The Declaration of Independence identifies life, liberty and the pursuit of happiness as three inalienable rights guaranteed to Americans. Most big data services implicate at least one of these — who among us, after all, can imagine search results bear no relation to the pursuit of happiness, or that what one says in the privacy of one’s own home near an Amazon Echo device has no potential implications for life and liberty? If I own my life, but not what I choose to do with that life, can I really be said to own my life at all? The answers to all these questions mutually reinforce the notion that Americans’ data is something inextricably connected to their identities, and their identities — that is, their personhood — cannot be taken without their consent.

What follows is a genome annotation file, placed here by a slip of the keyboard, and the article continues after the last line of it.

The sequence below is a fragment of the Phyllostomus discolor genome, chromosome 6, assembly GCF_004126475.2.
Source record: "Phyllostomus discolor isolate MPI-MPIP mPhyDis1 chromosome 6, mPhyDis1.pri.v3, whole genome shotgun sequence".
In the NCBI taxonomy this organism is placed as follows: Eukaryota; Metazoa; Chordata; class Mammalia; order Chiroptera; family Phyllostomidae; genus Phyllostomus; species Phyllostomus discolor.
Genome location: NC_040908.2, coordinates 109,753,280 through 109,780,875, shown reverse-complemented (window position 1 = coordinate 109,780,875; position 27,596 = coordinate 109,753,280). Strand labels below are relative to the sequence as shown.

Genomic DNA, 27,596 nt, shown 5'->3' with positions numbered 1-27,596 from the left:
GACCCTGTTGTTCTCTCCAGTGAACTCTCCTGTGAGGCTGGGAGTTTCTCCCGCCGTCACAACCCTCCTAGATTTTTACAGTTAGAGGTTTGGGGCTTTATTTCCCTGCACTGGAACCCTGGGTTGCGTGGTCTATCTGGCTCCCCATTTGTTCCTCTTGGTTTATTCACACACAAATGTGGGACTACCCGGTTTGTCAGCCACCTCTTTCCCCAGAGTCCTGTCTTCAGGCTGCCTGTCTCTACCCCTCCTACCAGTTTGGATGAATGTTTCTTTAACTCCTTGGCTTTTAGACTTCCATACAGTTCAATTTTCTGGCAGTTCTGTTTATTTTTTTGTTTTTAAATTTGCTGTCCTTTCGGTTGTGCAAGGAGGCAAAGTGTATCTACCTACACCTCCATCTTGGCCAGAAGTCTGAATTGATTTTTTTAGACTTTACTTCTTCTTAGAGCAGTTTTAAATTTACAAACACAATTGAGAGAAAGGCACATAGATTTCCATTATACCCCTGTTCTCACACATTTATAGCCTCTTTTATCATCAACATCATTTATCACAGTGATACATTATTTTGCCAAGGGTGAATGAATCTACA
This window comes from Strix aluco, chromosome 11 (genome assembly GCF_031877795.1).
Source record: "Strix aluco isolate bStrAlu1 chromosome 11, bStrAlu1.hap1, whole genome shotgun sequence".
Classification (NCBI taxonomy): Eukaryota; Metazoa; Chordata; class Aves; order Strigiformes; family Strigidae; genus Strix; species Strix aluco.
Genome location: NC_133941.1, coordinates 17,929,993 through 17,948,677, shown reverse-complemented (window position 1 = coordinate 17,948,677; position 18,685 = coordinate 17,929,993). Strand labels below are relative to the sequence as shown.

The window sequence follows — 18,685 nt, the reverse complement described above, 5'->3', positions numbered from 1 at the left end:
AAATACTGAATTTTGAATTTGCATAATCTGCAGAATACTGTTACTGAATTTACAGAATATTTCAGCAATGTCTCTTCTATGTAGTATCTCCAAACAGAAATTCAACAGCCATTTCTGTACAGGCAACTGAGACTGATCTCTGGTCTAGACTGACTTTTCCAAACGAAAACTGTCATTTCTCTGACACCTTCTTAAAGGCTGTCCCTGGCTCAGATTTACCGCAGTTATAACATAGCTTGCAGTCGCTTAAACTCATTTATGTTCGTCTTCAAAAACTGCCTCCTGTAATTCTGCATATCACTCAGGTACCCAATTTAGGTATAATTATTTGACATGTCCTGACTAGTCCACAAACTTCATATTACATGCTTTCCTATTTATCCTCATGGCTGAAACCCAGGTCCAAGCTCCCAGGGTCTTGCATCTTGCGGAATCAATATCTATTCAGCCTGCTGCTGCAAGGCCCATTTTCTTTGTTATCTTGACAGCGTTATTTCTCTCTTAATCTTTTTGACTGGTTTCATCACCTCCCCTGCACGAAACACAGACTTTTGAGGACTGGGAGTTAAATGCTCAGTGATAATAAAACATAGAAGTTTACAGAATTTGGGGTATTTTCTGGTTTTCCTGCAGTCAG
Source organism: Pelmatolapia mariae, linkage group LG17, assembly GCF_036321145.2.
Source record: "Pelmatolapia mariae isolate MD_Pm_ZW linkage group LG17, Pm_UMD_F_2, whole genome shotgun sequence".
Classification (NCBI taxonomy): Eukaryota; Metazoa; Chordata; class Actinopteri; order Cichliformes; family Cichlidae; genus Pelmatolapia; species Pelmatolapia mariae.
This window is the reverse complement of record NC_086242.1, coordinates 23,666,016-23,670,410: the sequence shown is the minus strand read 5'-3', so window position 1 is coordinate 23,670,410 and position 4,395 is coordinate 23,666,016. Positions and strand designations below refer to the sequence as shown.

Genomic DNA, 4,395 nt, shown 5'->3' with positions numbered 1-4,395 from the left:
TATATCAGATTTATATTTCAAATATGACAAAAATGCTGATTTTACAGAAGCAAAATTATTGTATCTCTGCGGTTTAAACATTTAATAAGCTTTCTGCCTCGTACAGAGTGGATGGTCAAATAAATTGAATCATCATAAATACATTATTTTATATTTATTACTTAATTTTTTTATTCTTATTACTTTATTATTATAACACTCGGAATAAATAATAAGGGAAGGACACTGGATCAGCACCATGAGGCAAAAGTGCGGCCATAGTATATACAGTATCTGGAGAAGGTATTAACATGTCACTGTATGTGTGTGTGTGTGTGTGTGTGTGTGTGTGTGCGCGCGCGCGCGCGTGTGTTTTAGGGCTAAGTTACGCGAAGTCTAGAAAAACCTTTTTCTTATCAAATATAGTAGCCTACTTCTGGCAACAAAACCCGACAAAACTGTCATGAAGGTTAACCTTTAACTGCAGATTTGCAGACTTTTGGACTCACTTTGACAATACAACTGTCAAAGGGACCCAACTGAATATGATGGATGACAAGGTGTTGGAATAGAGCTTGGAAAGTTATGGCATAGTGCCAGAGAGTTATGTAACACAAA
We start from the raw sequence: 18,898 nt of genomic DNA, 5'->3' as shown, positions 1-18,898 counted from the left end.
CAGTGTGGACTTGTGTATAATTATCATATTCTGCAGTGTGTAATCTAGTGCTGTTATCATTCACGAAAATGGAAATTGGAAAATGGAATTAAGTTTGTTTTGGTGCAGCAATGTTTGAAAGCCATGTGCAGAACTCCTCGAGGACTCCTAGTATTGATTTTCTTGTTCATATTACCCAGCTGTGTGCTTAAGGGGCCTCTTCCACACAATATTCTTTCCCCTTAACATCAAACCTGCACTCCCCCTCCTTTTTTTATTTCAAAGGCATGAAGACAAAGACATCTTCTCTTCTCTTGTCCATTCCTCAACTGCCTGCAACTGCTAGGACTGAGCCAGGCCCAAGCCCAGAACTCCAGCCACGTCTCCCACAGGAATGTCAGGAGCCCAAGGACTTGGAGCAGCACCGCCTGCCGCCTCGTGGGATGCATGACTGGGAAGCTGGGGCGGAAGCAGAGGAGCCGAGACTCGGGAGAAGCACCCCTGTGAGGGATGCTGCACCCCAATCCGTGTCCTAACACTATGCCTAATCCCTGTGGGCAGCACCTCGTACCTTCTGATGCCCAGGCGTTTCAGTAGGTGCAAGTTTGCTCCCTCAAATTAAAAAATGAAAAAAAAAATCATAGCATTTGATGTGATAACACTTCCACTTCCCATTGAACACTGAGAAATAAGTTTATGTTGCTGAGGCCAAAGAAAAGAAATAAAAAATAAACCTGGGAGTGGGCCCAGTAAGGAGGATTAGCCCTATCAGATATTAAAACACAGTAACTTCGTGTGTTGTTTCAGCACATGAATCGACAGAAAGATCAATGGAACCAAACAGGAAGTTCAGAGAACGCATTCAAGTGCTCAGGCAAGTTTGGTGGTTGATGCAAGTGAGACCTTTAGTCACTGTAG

But the price of that identity or the pieces of it that make up individual data points, should be, is another matter entirely. Pro-tech wonks and tech sector employees would no doubt argue that in providing their websites free of charge, giants like Google, Facebook, Twitter, Netflix, Amazon, etc, are providing a price — not in money, but in services. Many of them would probably estimate the value of those services as quite high, and so argue that Americans who surrender their data to them voluntarily in exchange for their services are getting a fair trade.